<b>Lights, camera, action fill Moody's latest</b> The story, it's incredible, it's like this gigantic story, spanning a thousand years. If that sounds like a semi-articulate pitch for a television event, you're half-right. It's Vanessa Meandro, head of the indie film company Means Of Production, briefing her mom on the plot of The Diviners, a far-reaching epic that centers on the miraculous individuals throughout history who have slaked the thirsts of the masses, with both water and <i>so much more</i>, if you catch her drift. After all, who would want to watch a miniseries about mere well-diggers? Rick Moody's writing career includes two highly regarded short story collections, four novels and an award-winning memoir entitled <i>The Black Veil</i>. In his latest novel, which shares its title with the aforementioned miniseries, Moody takes a rapier to the intersection of ambition and pop culture, sliding his point in as deftly as a plastic surgeon's Botox injection.

Don't be lulled into a reverie by <b>The Diviners</b>' opening, which, in almost chant-like fashion, describes the dawning of day across the planet. The book almost immediately ramps up into hyperdrive, with frenetic dialogue and fast-paced interplay peppered throughout. The breathless five-page pitch Meandro hurtles at the UBC television network VP satisfies in its manic way as much as Lucky's monologue in <i>Waiting for Godot</i>.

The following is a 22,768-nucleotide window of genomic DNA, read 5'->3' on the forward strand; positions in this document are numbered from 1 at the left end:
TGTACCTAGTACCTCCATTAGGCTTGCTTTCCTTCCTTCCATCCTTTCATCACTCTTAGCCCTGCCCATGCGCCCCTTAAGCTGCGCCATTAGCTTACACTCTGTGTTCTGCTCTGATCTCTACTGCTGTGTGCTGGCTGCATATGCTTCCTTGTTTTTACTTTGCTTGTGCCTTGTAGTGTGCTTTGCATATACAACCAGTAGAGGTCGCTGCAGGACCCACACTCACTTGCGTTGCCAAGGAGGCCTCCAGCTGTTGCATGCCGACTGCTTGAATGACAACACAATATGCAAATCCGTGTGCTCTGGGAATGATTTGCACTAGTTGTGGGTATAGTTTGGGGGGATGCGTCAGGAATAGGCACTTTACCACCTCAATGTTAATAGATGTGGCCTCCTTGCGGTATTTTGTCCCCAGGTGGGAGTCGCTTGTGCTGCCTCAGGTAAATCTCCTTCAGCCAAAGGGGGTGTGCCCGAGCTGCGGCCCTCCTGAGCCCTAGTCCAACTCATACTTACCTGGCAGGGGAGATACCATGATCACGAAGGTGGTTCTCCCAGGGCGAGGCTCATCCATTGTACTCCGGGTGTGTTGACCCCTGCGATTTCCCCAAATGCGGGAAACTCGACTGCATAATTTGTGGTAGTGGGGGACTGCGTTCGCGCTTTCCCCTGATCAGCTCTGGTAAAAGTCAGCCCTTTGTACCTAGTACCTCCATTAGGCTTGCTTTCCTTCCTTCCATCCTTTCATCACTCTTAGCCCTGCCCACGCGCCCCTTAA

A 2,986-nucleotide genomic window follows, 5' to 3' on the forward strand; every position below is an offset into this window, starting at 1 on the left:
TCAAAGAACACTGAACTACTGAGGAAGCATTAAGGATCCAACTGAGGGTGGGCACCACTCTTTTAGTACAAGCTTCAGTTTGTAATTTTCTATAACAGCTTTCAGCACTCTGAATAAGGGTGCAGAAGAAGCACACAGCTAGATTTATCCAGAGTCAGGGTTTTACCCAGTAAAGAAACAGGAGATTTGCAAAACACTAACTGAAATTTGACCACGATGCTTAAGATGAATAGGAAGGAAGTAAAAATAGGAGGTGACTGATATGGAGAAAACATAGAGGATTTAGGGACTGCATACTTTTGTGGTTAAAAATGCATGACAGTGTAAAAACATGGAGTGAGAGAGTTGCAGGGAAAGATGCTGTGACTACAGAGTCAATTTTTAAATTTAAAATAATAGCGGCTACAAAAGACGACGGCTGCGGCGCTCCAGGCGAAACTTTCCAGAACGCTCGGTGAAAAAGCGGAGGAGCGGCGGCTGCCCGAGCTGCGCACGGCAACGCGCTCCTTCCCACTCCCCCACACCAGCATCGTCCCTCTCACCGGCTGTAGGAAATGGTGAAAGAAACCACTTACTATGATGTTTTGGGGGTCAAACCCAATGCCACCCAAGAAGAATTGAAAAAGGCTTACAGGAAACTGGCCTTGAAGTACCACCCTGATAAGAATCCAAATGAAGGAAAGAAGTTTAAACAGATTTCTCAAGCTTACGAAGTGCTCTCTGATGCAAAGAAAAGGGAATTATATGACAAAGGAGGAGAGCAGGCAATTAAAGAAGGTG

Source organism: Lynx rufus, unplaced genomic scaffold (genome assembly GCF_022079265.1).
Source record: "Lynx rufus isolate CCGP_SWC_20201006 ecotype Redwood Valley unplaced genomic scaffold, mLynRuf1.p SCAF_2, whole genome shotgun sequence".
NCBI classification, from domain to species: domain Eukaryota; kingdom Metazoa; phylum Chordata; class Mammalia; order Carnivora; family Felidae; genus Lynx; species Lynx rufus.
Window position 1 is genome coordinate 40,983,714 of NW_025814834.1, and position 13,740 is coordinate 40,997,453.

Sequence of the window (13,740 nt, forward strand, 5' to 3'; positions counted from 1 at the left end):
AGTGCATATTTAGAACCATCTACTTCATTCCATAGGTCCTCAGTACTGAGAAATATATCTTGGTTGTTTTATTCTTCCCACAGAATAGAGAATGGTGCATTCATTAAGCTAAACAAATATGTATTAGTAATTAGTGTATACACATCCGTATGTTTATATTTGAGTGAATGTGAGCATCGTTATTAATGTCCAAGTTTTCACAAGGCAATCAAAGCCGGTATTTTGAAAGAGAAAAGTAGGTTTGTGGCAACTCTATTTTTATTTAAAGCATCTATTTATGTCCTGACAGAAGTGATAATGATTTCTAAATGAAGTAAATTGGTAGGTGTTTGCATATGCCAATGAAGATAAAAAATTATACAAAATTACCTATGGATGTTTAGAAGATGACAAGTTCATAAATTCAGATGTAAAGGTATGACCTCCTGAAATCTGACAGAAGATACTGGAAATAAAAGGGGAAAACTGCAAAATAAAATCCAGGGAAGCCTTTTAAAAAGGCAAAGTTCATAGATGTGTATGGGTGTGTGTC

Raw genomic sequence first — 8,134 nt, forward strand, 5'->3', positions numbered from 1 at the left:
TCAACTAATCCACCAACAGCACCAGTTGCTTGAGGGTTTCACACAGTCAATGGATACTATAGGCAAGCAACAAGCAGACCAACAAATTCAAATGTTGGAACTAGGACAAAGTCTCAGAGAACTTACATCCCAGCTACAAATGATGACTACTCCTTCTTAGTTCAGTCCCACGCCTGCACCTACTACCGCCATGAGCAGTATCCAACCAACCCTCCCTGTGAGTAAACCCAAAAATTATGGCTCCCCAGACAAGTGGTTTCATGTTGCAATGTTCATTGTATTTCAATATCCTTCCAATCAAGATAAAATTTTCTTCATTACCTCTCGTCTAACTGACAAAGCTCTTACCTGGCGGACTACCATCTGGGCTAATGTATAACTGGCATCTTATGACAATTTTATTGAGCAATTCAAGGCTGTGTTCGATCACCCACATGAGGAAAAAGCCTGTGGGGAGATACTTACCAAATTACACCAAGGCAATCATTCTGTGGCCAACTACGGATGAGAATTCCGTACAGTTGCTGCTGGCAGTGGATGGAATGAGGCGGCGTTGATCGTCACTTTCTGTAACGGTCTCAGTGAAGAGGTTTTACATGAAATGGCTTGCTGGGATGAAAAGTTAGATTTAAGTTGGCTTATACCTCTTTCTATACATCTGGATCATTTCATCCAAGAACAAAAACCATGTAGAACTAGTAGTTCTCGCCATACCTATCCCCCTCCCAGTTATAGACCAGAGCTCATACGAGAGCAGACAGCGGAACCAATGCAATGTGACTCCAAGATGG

As for the miniseries itself? <i>Caveat emptor</i>, as the two main screenwriters in contention for the gig are, respectively, a self-important wine critic and a self-important Supreme Court justice. Hubris abounds, as the would-be screenwriter critic reflects, His editor has often told him he has a novel in him, for example, and if not a novel, why not a sixteen episode mini-series, with a three-hour pilot, that goes from the dawn of man up to the millennium? <i>Thane Tierney is a record executive in Los Angeles.</i>

comments powered by Disqus